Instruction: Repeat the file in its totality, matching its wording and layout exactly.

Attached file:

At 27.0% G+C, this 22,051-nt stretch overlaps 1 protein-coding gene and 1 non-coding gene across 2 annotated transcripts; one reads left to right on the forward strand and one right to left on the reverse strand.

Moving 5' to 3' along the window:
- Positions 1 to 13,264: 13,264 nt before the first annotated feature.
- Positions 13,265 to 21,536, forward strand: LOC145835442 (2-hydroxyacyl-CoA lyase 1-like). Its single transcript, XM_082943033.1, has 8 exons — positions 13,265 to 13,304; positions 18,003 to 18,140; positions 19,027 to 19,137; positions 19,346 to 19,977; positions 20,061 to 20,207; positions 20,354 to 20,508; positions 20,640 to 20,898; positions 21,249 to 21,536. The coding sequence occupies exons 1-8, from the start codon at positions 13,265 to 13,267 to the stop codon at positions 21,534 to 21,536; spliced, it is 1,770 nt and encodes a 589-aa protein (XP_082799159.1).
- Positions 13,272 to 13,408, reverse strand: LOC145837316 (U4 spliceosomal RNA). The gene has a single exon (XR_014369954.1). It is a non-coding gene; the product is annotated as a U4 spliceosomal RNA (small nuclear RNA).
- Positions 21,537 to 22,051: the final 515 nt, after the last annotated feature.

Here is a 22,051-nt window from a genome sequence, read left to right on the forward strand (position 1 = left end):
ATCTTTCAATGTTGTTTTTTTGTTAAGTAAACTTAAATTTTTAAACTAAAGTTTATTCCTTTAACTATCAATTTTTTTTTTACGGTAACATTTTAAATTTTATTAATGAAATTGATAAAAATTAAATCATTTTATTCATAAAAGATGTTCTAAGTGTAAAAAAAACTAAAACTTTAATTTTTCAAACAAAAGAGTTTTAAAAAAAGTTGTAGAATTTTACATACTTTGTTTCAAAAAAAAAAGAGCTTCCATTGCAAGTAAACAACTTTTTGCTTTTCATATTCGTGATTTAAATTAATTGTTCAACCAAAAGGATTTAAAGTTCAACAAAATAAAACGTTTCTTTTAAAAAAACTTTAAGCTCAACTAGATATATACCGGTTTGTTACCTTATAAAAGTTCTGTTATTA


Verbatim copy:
At 27.0% G+C, this 22,051-nt stretch overlaps 1 protein-coding gene and 1 non-coding gene across 2 annotated transcripts; one reads left to right on the forward strand and one right to left on the reverse strand.

Moving 5' to 3' along the window:
- Positions 1 to 13,264: 13,264 nt before the first annotated feature.
- Positions 13,265 to 21,536, forward strand: LOC145835442 (2-hydroxyacyl-CoA lyase 1-like). Its single transcript, XM_082943033.1, has 8 exons — positions 13,265 to 13,304; positions 18,003 to 18,140; positions 19,027 to 19,137; positions 19,346 to 19,977; positions 20,061 to 20,207; positions 20,354 to 20,508; positions 20,640 to 20,898; positions 21,249 to 21,536. The coding sequence occupies exons 1-8, from the start codon at positions 13,265 to 13,267 to the stop codon at positions 21,534 to 21,536; spliced, it is 1,770 nt and encodes a 589-aa protein (XP_082799159.1).
- Positions 13,272 to 13,408, reverse strand: LOC145837316 (U4 spliceosomal RNA). The gene has a single exon (XR_014369954.1). It is a non-coding gene; the product is annotated as a U4 spliceosomal RNA (small nuclear RNA).
- Positions 21,537 to 22,051: the final 515 nt, after the last annotated feature.

Here is a 22,051-nt window from a genome sequence, read left to right on the forward strand (position 1 = left end):
ATCTTTCAATGTTGTTTTTTTGTTAAGTAAACTTAAATTTTTAAACTAAAGTTTATTCCTTTAACTATCAATTTTTTTTTTACGGTAACATTTTAAATTTTATTAATGAAATTGATAAAAATTAAATCATTTTATTCATAAAAGATGTTCTAAGTGTAAAAAAAACTAAAACTTTAATTTTTCAAACAAAAGAGTTTTAAAAAAAGTTGTAGAATTTTACATACTTTGTTTCAAAAAAAAAAGAGCTTCCATTGCAAGTAAACAACTTTTTGCTTTTCATATTCGTGATTTAAATTAATTGTTCAACCAAAAGGATTTAAAGTTCAACAAAATAAAACGTTTCTTTTAAAAAAACTTTAAGCTCAACTAGATATATACCGGTTTGTTACCTTATAAAAGTTCTGTTATTA